The Daily News story by Meek was inaccurate and was updated in the Daily News the next day, ABC news Senior White House Correspondent Jake Tapper reported that Leiter was indeed at his post at the NCTC during the events of December 25, 2009. In the report, Denis McDonough, National Security Staff Chief of Staff, said that "Leiter was -- throughout the events of December 25, 2009 -- indeed at the National Counterterrorism Center in McLean, Virginia, and intimately involved in all aspects of the nation's response to the attempted terrorist attack -- to include coordinating intelligence, examining terrorist watch-listing, and briefing Members of Congress." He Continued, "Director Leiter engaged in regular, repeated, and extended classified discussions with the White House, the President's National Security Staff located in Hawaii, the Director of National Intelligence, the Department of Homeland Security, various members of Congress and their staffs, and of course the National Counterterrorism Center."[20]


  1. ^ NCTC bio Retrieved 4/20/09
  2. ^ Aspen Institute speech introduction Archived 2009-05-05 at the Wayback Machine. by Clark Ervin, The Aspen Institute, Washington, DC, April 9, 2009. Retrieved 4/20/09.
  3. ^ a b "President's Statement on the Resignation of Michael Leiter" (Press release). Office of the Press Secretary. June 9, 2011. Retrieved 7 December 2012.
  4. ^ Eric Schmidt, "Director of National Counterterrorism Center is Resigning," The New York Times, June 9, 2011.
  5. ^ National Counterterrorism Center, About the Director. Available online at http://www.nctc.gov/about_us/director_bio.html.
  6. ^ "Former Counterterrorism Official and Defense Industry Executive Michael Leiter Joins Skadden as a Partner in Its DC Office | News & Rankings | About | Skadden, Arps, Slate, Meagher & Flom LLP". www.skadden.com. Retrieved 2017-11-01.
  7. ^ Rettig, Jessica. "10 Things You Didn't Know About Michael Leiter" Archived 2011-01-26 at the Wayback Machine., U.S. News & World Report, January 7, 2010. Accessed April 13, 2011. "Michael Leiter grew up in Englewood, N.J., where he graduated from the Dwight-Englewood Prepatory [sic] School in 1987."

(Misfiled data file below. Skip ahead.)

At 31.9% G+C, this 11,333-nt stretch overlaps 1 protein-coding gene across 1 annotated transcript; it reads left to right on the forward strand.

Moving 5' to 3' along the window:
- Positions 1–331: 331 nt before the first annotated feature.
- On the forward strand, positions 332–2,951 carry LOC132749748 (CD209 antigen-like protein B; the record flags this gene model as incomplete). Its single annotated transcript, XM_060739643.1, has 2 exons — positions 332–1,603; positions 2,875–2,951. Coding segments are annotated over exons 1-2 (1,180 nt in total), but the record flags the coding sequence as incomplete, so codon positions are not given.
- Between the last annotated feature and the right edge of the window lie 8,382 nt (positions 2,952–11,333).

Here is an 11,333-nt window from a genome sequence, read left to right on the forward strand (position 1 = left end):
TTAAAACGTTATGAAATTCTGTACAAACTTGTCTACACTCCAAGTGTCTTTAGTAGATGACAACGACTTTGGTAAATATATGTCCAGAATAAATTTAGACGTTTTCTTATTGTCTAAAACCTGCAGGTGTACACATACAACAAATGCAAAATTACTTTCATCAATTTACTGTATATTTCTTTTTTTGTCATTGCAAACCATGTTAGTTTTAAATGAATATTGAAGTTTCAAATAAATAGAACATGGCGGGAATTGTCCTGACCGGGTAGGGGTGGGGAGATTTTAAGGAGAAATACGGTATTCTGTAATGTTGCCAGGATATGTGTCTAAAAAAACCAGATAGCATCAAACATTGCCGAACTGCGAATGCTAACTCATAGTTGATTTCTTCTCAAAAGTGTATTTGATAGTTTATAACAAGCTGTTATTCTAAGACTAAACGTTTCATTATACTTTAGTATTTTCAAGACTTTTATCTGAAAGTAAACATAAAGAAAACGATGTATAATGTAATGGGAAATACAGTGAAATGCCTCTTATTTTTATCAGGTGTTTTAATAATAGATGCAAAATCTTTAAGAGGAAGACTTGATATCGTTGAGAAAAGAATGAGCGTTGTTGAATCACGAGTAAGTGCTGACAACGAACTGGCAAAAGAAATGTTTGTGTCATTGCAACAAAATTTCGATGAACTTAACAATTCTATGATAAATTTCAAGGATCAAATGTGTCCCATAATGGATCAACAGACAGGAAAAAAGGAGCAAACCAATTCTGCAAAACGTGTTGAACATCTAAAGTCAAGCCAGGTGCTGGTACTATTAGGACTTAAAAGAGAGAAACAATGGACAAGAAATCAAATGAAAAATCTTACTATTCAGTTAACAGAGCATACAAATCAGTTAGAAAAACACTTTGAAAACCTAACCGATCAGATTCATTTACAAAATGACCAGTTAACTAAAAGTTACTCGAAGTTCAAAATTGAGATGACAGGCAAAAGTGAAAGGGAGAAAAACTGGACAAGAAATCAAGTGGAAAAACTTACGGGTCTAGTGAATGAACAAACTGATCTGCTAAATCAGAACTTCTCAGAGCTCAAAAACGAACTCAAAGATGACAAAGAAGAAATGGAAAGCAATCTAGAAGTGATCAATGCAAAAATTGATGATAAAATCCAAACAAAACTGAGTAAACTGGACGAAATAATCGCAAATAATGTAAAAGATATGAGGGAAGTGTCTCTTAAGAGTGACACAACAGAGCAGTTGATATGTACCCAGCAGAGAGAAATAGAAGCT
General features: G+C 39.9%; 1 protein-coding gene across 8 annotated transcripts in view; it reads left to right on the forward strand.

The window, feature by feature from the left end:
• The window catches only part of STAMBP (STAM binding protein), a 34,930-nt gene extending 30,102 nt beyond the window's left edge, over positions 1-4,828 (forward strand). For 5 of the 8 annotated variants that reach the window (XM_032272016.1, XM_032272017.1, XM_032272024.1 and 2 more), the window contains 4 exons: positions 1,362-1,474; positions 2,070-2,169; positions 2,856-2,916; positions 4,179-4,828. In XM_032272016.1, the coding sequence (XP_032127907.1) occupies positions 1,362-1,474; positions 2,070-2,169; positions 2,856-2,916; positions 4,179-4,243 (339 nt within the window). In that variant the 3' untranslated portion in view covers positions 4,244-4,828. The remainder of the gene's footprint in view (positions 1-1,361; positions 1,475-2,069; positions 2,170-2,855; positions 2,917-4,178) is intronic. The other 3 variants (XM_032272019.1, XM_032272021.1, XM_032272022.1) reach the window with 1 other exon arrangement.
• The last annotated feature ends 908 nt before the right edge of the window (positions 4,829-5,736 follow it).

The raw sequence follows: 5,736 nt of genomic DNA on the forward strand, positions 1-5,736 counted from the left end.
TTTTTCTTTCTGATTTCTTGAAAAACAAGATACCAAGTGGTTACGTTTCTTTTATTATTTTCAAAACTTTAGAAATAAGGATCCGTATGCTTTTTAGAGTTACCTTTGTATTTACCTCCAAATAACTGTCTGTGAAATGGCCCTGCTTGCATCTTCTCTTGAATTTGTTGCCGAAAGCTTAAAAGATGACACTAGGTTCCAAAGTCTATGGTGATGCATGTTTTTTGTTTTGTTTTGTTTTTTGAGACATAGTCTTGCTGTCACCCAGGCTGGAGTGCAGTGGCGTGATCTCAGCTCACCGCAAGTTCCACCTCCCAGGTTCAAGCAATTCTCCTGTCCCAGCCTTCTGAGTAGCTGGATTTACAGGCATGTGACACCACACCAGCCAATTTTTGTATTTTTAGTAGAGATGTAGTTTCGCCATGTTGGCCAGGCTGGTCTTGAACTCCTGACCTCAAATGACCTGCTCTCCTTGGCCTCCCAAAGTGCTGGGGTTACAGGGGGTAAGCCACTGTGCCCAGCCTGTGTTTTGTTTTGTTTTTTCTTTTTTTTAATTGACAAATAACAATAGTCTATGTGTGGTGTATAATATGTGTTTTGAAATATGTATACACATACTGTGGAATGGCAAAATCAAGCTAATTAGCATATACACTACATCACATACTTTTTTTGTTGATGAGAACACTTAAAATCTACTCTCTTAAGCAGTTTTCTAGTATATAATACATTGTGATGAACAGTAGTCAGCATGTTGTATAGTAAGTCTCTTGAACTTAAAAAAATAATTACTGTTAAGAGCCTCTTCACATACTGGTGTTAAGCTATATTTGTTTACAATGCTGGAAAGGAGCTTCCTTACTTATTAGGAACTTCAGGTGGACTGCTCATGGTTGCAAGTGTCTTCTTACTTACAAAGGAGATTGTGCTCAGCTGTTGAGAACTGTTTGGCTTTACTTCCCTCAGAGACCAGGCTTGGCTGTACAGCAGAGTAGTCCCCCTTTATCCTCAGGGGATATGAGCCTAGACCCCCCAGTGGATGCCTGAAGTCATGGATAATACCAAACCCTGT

8. ^ Harvard University Gazette Feb. 25, 1999. Retrieved 4/20/09.
  9. ^ "Michael Leiter, former counter-terrorism leader, joins Palantir Technologies as senior counselor". Government Security News. Dec 5, 2011. Retrieved 5 January 2013.
  10. ^ Ariens, Chris (Jan 5, 2012). "NBC, Revolving Door. Former NCTC Director Joins NBC News". TVNewser (blog). MediaBistro.com. Retrieved 5 January 2013.
  11. ^ "The Aspen Institute announces the 2012 Aspen Security Forum". PR Newswire. Reuters. Apr 17, 2012. Retrieved 5 January 2013.
  12. ^ "The National Counterterrorism Center's Role in Counterterrorism". The Aspen Institute. Jul 26, 2012. Archived from the original on 20 September 2015. Retrieved 5 January 2013.
  13. ^ "Counterterrorism and Security Expert Michael Leiter to Deliver Keynote Address at SunGard Availability Services International User Group Forum 2012". SunGard Availability Services. Oct 12, 2012. Retrieved 5 January 2013.
  14. ^ "Leidos Investor Relations - News Release". investors.leidos.com. Retrieved 2016-07-10.
  15. ^ a b "Michael E. Leiter". Retrieved 2016-07-10.
  16. ^ Adams, Ramona (January 23, 2017). "Leidos Defense Group Head Michael Leiter Leaves Company". GovCon Wire. Executive Mosaic Network. Retrieved May 29, 2017.
  17. ^ "Returning Congress has a full cybersecurity plate". POLITICO. Retrieved 2017-11-01.
  18. ^ a b Shane, Scott. "Shadow of 9/11 Is Cast Again", The New York Times, December 30, 2009. Accessed April 13, 2011.
  19. ^ Meek, James Gordon. "NCTC director Michael Leiter remained on ski slopes after Christmas Day airline bombing attempt", Daily News (New York), January 7, 2010. Accessed April 13, 2011.
  20. ^ Tapper, Jake; Huma Khan (Jan 7, 2010). "Wagons Circle Around NCTC Director Leiter, Under Fire". Political Punch (blog). ABC News. Retrieved 7 December 2012.

External links[edit]

Political offices
Preceded by
John Redd
Director of the National Counterterrorism Center
Succeeded by
Matthew G. Olsen